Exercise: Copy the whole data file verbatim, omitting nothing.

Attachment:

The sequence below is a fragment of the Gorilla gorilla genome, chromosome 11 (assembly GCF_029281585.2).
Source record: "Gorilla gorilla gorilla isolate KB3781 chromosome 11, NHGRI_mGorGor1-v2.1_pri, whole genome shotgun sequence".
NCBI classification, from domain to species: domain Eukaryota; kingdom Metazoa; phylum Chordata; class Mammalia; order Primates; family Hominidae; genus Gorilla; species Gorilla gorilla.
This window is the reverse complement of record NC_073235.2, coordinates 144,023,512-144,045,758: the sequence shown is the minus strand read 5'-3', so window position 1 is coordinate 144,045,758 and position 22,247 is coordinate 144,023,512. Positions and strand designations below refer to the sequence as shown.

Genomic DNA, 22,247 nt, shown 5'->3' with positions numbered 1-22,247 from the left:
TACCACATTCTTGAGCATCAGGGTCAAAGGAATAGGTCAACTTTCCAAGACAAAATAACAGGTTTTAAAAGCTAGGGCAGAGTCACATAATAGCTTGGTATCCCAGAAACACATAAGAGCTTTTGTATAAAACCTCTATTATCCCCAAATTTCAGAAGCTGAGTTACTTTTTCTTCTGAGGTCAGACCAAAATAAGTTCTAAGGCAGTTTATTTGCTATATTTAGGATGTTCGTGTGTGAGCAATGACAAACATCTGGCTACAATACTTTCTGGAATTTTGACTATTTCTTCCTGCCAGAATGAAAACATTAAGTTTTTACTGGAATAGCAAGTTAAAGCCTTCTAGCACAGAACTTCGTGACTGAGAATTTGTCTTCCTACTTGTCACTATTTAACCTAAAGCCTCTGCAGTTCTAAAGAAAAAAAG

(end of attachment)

The sequence below is a fragment of the Gorilla gorilla genome, chromosome 11 (assembly GCF_029281585.2).
Source record: "Gorilla gorilla gorilla isolate KB3781 chromosome 11, NHGRI_mGorGor1-v2.1_pri, whole genome shotgun sequence".
NCBI classification, from domain to species: domain Eukaryota; kingdom Metazoa; phylum Chordata; class Mammalia; order Primates; family Hominidae; genus Gorilla; species Gorilla gorilla.
This window is the reverse complement of record NC_073235.2, coordinates 144,023,512-144,045,758: the sequence shown is the minus strand read 5'-3', so window position 1 is coordinate 144,045,758 and position 22,247 is coordinate 144,023,512. Positions and strand designations below refer to the sequence as shown.

Genomic DNA, 22,247 nt, shown 5'->3' with positions numbered 1-22,247 from the left:
TACCACATTCTTGAGCATCAGGGTCAAAGGAATAGGTCAACTTTCCAAGACAAAATAACAGGTTTTAAAAGCTAGGGCAGAGTCACATAATAGCTTGGTATCCCAGAAACACATAAGAGCTTTTGTATAAAACCTCTATTATCCCCAAATTTCAGAAGCTGAGTTACTTTTTCTTCTGAGGTCAGACCAAAATAAGTTCTAAGGCAGTTTATTTGCTATATTTAGGATGTTCGTGTGTGAGCAATGACAAACATCTGGCTACAATACTTTCTGGAATTTTGACTATTTCTTCCTGCCAGAATGAAAACATTAAGTTTTTACTGGAATAGCAAGTTAAAGCCTTCTAGCACAGAACTTCGTGACTGAGAATTTGTCTTCCTACTTGTCACTATTTAACCTAAAGCCTCTGCAGTTCTAAAGAAAAAAAG